Only small changes in the soil organic carbon stocks in the mollisol region of Northeast China since the 1980s
Article: Soil organic carbon stocks and dynamics in a mollisol region: A 1980s – 2010s study
Authors: Wang, Sichu et al.
Publication: Science of the Total Environment
Mollisol regions are significant grain production areas due to their naturally productive and fertile soil. This study examined changes in soil organic carbon stocks in the mollisol region of Northeast China.
The local climate, land use and farming methods in the area have changed enormously between the 1980s and 2010s. According to the results, however, the topsoil carbon stocks remained relatively the same size, and the carbon stocks deeper than the topsoil increased, measured up to one meter depth. A slowdown in land reclamation and implementation of conservation tillage helped maintain and restore carbon stocks.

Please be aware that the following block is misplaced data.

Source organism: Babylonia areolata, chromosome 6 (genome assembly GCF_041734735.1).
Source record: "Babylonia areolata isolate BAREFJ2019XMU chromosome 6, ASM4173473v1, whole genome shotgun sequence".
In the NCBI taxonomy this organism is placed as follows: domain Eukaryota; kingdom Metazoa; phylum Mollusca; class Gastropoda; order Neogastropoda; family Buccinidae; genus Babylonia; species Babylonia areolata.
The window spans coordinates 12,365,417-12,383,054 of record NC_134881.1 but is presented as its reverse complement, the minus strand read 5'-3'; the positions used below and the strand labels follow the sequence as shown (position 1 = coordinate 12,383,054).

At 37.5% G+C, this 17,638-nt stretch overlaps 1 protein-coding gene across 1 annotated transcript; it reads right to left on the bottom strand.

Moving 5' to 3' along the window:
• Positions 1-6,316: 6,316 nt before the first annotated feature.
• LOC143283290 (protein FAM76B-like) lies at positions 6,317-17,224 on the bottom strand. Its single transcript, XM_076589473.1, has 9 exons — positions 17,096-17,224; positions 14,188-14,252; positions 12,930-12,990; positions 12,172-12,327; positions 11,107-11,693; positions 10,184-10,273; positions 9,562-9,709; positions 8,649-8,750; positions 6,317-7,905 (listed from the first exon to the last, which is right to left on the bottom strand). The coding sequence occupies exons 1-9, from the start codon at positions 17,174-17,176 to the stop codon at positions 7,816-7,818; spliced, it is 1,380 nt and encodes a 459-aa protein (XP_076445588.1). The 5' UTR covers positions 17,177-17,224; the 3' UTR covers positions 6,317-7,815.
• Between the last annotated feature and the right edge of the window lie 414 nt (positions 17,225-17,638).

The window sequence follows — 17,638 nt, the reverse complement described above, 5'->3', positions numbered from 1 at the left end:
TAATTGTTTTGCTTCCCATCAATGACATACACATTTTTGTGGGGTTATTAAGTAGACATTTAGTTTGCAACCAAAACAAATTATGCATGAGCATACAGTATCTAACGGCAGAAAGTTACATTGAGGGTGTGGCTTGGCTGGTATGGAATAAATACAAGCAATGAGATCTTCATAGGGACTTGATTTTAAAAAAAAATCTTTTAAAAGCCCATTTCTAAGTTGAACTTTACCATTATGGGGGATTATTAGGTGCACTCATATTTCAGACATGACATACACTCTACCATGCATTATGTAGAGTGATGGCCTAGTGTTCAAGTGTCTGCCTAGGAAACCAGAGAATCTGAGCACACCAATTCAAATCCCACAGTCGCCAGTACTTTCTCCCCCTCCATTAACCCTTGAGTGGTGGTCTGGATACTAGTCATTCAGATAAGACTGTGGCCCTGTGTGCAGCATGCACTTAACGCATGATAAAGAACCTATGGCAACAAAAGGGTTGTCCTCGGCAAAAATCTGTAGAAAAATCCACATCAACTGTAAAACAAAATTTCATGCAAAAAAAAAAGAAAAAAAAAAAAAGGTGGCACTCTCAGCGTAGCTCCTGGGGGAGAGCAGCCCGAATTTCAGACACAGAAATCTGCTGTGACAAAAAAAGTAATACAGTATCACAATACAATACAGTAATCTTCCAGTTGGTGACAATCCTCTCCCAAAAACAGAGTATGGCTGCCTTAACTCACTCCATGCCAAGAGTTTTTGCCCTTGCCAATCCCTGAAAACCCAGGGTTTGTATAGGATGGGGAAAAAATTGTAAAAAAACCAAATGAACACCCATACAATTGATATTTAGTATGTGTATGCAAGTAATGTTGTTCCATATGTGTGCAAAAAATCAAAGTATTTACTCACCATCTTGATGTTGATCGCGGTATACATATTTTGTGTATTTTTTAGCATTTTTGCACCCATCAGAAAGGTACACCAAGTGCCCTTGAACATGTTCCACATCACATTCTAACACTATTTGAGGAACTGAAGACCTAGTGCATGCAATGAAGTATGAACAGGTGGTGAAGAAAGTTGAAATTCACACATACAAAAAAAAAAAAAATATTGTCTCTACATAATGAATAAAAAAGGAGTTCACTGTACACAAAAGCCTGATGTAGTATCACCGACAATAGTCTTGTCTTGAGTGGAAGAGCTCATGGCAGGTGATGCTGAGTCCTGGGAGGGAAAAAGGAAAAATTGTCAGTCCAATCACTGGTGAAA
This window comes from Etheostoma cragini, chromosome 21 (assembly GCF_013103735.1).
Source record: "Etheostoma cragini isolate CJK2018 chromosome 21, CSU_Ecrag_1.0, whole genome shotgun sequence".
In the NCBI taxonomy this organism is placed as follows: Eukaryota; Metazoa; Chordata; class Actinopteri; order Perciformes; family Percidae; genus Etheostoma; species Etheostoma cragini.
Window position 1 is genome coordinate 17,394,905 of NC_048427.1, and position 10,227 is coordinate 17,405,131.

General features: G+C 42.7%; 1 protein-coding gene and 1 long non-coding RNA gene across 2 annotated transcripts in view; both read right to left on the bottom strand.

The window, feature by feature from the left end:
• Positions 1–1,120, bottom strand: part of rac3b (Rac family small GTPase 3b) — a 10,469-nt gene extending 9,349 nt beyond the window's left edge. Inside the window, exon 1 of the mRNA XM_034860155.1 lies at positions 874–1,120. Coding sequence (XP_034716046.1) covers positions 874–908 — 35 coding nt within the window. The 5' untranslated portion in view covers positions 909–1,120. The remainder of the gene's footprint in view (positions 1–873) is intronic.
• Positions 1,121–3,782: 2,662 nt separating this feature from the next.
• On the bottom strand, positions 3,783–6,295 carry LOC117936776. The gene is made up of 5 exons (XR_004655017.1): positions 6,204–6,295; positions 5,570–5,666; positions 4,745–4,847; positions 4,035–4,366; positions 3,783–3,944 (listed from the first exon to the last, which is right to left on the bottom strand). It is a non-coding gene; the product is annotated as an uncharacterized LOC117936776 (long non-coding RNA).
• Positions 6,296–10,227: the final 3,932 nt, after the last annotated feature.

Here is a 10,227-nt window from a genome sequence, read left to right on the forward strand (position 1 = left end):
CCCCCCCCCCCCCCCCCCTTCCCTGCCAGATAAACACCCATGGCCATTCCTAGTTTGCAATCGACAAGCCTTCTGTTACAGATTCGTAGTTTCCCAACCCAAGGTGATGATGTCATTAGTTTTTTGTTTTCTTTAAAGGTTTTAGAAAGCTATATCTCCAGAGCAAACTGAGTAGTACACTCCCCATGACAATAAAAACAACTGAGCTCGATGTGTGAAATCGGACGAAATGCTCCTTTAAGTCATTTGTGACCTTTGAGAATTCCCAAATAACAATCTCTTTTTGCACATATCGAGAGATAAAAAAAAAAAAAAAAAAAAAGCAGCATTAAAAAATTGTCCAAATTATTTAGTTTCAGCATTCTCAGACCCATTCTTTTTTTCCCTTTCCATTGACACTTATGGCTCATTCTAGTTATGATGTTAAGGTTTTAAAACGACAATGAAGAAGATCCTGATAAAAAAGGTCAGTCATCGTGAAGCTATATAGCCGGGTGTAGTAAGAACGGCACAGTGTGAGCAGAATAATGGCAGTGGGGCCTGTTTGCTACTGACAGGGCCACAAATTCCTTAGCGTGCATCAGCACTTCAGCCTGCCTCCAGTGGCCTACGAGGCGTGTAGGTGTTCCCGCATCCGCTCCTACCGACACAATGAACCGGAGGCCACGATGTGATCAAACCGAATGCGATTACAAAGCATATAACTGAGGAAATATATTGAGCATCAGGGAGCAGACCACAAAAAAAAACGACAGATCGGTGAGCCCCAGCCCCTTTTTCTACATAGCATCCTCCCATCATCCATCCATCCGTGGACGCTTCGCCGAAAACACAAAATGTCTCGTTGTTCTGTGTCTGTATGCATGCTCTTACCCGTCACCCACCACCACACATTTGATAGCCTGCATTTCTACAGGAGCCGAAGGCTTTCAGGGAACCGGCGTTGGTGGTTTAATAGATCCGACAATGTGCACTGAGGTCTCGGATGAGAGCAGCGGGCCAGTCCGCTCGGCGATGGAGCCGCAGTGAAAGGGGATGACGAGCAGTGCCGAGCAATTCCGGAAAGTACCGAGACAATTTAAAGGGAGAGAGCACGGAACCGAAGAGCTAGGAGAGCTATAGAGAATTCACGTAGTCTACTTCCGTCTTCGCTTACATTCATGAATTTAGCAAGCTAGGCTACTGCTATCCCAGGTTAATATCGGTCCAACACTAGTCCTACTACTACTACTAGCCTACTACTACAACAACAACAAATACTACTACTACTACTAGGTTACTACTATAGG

Although the total carbon stocks increased, the carbon was not evenly distributed in the fields. In the varying terrain, coal left parts of the field along with erosion, and accumulated in the lower parts of the slopes. The summary of the study states that although there were no major changes in carbon stocks, attention should be paid to erosion control in Northeast China and other mollisol regions.